“You’re stepping on my shadow, please back off,” she said.

Sun Yisheng / Nicky Harman

I Read Han Han's "Party (独唱团)": Part II

By Canaan Morse, published

Of the Fiction:

I have to give Bei Shan’s “When You Go to Sa City” (北山,你们去卅城) one thumbs-up for being pretty 给力. From a writer’s point of view, I find that while it is easy to write about vice, it requires much better insight and more courage to appreciate the artistry of vice well done. His description of the brothels’ glittery guest-end exterior and cold, professional human resources system is so in sync with my understanding of China that I am ready to believe such a place exists. I would also be interested in knowing what else Bei Shan has written.

I want to Talk to This World For a While (我想和这个世界谈谈) Not all the praise of Han Han as a writer is unreasonable. His sense of plot structure is much clearer, his narrative voice visibly more mature than most of the other contributors here. The character of the honest prostitute is believable because he hasn’t romanticized her. She reflects the narrator at his present age just as the unnamed little girl reflects him when he was five, and these reflections connect to form a story of emotional change that parallels (perhaps inversely?) the actual chain of events. The progression at the end, his fall from the flagpole, is predictable. Still, the story is supposedly not yet finished.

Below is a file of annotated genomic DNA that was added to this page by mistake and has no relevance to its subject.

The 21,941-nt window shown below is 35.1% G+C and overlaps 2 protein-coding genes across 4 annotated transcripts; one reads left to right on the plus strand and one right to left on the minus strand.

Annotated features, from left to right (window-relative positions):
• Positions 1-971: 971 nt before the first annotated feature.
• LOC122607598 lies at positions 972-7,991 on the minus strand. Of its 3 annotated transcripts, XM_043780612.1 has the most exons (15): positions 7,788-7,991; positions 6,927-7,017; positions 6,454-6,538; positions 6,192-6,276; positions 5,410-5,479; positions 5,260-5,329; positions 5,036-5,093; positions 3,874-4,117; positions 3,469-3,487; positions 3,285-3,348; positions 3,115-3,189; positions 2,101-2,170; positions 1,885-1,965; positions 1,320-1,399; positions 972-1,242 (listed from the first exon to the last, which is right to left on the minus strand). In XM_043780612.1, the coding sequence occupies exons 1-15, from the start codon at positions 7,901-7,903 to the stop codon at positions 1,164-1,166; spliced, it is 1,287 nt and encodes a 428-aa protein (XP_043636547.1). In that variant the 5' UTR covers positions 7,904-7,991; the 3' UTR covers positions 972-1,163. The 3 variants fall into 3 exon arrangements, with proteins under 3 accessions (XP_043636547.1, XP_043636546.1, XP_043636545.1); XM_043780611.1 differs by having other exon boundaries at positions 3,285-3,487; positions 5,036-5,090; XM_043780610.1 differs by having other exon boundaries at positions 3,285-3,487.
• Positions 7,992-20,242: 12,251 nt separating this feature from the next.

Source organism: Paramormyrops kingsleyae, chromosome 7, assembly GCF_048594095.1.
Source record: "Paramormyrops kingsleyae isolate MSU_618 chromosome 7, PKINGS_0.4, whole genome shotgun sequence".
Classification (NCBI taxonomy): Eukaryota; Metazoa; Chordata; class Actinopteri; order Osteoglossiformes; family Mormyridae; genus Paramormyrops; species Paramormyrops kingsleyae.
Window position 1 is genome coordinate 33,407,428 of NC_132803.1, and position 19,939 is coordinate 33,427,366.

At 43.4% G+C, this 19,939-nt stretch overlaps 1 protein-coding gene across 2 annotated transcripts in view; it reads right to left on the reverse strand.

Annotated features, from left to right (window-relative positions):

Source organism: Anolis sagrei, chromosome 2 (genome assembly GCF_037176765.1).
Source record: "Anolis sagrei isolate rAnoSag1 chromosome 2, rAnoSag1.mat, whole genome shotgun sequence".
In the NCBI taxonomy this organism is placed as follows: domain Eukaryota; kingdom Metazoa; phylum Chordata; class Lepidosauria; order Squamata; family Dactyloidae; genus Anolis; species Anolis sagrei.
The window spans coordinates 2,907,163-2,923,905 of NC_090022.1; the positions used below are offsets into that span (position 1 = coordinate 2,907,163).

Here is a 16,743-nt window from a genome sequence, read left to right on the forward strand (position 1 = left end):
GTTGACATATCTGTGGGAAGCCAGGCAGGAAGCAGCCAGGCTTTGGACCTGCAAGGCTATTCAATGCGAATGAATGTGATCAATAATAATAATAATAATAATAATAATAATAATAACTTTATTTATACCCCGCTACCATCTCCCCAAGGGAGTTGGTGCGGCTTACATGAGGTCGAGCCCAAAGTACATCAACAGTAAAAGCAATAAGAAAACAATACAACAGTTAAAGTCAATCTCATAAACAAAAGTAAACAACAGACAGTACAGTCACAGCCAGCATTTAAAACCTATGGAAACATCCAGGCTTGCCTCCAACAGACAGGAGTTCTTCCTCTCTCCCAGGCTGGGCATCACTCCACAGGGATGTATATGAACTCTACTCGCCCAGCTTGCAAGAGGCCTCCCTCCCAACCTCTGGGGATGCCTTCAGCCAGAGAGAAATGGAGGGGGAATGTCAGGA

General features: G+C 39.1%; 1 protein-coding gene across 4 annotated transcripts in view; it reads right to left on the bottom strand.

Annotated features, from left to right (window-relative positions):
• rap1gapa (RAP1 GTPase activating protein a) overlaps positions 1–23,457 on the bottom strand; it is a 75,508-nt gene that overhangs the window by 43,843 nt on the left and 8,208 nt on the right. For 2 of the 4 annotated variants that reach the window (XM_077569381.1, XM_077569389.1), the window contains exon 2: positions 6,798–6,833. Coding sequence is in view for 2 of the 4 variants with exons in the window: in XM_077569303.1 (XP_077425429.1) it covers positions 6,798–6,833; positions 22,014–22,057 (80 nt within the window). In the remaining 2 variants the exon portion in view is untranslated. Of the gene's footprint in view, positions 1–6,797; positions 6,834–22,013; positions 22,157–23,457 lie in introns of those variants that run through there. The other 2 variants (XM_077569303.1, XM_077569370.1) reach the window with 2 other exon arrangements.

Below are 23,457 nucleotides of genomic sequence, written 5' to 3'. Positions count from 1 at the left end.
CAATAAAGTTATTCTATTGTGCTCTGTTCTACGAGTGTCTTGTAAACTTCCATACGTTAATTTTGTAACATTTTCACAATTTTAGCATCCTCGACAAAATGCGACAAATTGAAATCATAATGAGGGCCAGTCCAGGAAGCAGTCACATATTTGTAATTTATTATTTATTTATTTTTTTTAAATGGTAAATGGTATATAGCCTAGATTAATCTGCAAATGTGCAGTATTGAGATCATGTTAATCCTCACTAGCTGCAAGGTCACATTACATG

Shen Wen’s “You’re Not Going This Summer (沈纹 这个夏天你去不了) is disappointingly sentimental for such clean prose. If she backed a few steps away from her characters minds and just stuck with her vivid portrayals of light and dark, it would lift this story out of the Reader’s Digest pile and make it worthy of re-reading. It would also make it considerably shorter. What I find most interesting about her idiom is how heavily Westernized it is—English description right down to the sentence structure, so noticeable it’s hard to believe.

An interesting note: I remember attending a talk once by Xu Zechen (and somebody else, I forget whom) in which Xu pointed out that the majority of Chinese contemporary authors wrote primarily about the countryside; while he, by contrast, was an urban author trying to capture the spirit of a new China. Yet here in this first edition of Party, I find that both the countryside and the metropolis as settings have been moved somewhat to the periphery, while the nameless provincial cities (县城,小镇) advance to the front. Han Han, Bei Shan, Lao Wangzi and Peng Haoxiang all set their stories here. Indirect description of these environments portrays them as more fluid, perhaps more ephemeral, than both the village and the big city, where the remoteness of the first isolates and enhances the new capitalist freedom of the second. This might be a fresher background to a foreign eye, since even those of us who have the chance to stop in a provincial city never stay there, assuming there be nothing for us to see.

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